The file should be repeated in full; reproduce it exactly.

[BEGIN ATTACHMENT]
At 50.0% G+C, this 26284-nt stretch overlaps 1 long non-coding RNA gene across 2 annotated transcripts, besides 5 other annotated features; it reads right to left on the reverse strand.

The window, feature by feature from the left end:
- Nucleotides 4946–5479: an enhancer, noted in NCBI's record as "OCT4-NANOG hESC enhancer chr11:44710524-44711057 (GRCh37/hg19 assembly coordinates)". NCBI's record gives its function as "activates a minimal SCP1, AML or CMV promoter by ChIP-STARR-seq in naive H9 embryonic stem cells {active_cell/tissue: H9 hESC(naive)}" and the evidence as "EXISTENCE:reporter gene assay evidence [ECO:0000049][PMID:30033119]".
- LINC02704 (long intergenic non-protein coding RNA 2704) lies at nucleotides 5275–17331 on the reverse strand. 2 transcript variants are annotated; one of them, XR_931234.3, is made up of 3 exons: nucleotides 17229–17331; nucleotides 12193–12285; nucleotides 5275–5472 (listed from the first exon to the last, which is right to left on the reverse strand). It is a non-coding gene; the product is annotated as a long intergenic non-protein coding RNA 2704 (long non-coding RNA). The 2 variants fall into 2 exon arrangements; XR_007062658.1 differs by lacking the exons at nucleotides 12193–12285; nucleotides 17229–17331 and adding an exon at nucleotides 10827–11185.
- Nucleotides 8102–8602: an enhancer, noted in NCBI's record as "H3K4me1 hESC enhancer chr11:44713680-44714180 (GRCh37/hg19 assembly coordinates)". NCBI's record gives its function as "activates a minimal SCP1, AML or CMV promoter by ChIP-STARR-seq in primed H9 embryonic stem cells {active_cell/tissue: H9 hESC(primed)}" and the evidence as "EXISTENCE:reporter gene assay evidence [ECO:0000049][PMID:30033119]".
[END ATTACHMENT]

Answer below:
At 50.0% G+C, this 26284-nt stretch overlaps 1 long non-coding RNA gene across 2 annotated transcripts, besides 5 other annotated features; it reads right to left on the reverse strand.

The window, feature by feature from the left end:
- Nucleotides 4946–5479: an enhancer, noted in NCBI's record as "OCT4-NANOG hESC enhancer chr11:44710524-44711057 (GRCh37/hg19 assembly coordinates)". NCBI's record gives its function as "activates a minimal SCP1, AML or CMV promoter by ChIP-STARR-seq in naive H9 embryonic stem cells {active_cell/tissue: H9 hESC(naive)}" and the evidence as "EXISTENCE:reporter gene assay evidence [ECO:0000049][PMID:30033119]".
- LINC02704 (long intergenic non-protein coding RNA 2704) lies at nucleotides 5275–17331 on the reverse strand. 2 transcript variants are annotated; one of them, XR_931234.3, is made up of 3 exons: nucleotides 17229–17331; nucleotides 12193–12285; nucleotides 5275–5472 (listed from the first exon to the last, which is right to left on the reverse strand). It is a non-coding gene; the product is annotated as a long intergenic non-protein coding RNA 2704 (long non-coding RNA). The 2 variants fall into 2 exon arrangements; XR_007062658.1 differs by lacking the exons at nucleotides 12193–12285; nucleotides 17229–17331 and adding an exon at nucleotides 10827–11185.
- Nucleotides 8102–8602: an enhancer, noted in NCBI's record as "H3K4me1 hESC enhancer chr11:44713680-44714180 (GRCh37/hg19 assembly coordinates)". NCBI's record gives its function as "activates a minimal SCP1, AML or CMV promoter by ChIP-STARR-seq in primed H9 embryonic stem cells {active_cell/tissue: H9 hESC(primed)}" and the evidence as "EXISTENCE:reporter gene assay evidence [ECO:0000049][PMID:30033119]".